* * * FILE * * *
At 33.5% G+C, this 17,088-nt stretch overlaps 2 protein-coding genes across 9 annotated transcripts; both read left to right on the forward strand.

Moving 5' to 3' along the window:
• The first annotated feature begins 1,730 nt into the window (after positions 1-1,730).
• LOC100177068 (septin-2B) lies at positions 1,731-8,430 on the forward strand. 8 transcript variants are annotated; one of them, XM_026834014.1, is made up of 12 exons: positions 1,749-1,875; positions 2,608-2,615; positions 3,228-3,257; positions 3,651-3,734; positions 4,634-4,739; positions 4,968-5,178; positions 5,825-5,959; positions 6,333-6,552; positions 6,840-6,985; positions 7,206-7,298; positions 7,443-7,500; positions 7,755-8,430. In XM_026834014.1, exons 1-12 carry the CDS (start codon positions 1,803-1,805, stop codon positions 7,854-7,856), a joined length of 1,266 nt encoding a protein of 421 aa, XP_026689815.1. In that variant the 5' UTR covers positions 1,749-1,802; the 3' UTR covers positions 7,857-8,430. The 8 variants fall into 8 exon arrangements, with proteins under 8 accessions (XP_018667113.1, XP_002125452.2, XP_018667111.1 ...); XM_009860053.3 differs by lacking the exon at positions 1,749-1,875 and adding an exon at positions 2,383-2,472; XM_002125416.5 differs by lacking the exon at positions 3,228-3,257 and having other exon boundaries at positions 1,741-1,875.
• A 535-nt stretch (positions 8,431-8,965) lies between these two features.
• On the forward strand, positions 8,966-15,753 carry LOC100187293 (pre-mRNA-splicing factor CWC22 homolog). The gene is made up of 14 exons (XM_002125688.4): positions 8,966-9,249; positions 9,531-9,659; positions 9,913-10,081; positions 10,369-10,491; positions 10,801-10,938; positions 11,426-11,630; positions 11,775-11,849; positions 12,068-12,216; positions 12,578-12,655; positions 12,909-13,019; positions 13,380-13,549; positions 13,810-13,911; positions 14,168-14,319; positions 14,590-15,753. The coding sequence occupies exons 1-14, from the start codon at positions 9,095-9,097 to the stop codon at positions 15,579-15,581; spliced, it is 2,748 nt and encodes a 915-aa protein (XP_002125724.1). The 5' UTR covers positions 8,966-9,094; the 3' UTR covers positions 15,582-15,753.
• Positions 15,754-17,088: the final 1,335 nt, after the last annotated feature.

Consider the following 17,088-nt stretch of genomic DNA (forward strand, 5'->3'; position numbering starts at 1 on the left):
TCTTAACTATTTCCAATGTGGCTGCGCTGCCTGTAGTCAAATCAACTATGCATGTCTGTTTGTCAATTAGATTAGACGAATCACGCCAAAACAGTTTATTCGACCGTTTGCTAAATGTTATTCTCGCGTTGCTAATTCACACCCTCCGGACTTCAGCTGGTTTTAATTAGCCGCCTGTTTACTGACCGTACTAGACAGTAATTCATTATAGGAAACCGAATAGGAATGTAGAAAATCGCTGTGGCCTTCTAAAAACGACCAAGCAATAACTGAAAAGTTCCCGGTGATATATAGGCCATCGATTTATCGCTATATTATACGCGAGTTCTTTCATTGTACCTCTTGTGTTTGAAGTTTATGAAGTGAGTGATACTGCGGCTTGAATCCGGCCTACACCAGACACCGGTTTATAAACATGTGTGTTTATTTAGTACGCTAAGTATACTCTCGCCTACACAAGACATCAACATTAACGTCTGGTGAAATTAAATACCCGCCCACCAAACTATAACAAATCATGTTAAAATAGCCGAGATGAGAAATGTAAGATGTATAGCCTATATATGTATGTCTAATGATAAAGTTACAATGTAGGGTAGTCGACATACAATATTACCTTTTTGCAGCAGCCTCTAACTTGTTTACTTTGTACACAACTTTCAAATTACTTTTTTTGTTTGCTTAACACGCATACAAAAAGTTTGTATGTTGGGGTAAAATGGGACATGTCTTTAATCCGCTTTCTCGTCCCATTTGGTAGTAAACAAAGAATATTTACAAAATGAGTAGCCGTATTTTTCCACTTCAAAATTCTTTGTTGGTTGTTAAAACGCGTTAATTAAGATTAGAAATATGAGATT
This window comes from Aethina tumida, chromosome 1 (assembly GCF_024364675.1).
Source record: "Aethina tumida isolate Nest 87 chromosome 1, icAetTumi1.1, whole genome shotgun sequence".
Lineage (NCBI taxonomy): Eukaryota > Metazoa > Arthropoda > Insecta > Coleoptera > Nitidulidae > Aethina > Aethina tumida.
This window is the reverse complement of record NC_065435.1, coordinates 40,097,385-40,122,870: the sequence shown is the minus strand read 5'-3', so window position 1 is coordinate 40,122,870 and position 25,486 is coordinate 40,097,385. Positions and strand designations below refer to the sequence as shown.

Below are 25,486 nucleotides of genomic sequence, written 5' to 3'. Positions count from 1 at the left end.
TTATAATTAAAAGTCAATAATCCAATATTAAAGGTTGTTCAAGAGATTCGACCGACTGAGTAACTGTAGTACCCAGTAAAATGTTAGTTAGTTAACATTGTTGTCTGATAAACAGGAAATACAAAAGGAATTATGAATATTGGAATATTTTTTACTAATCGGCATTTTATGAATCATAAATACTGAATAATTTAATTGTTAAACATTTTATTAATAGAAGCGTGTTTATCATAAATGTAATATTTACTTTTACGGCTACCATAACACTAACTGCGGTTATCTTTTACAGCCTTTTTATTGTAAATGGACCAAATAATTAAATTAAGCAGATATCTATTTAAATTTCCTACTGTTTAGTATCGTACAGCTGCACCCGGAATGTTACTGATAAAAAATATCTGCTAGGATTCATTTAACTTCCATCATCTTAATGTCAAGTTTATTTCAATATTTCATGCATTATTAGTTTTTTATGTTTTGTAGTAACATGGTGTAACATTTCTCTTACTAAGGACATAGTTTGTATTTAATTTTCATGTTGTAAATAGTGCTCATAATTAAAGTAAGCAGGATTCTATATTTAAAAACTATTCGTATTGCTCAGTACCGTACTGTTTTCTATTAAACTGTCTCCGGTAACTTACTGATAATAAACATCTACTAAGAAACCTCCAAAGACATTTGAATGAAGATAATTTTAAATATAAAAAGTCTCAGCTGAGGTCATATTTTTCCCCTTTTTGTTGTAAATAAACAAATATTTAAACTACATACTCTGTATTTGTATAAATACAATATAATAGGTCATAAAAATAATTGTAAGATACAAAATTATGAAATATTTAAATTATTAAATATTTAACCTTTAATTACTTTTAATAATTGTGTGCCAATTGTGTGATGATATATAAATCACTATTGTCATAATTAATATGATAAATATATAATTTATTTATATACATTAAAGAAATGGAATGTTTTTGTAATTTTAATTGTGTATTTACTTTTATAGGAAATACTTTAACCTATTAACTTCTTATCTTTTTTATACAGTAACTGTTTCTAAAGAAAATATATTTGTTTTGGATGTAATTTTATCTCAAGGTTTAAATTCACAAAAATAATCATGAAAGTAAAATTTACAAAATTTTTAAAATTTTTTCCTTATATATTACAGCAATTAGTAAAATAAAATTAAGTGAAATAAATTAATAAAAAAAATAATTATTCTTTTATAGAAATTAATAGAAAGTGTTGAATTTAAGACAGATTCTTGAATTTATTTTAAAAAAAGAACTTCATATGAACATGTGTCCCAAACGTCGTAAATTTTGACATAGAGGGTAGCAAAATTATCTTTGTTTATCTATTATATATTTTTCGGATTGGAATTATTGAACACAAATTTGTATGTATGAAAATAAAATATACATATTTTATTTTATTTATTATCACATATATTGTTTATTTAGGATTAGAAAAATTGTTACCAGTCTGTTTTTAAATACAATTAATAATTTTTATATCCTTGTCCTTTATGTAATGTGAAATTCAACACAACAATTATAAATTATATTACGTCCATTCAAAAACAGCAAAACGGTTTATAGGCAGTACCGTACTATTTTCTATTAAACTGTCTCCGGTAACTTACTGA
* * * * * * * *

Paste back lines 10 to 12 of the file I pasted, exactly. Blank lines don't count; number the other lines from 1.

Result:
This window comes from Aethina tumida, chromosome 1 (assembly GCF_024364675.1).
Source record: "Aethina tumida isolate Nest 87 chromosome 1, icAetTumi1.1, whole genome shotgun sequence".
Lineage (NCBI taxonomy): Eukaryota > Metazoa > Arthropoda > Insecta > Coleoptera > Nitidulidae > Aethina > Aethina tumida.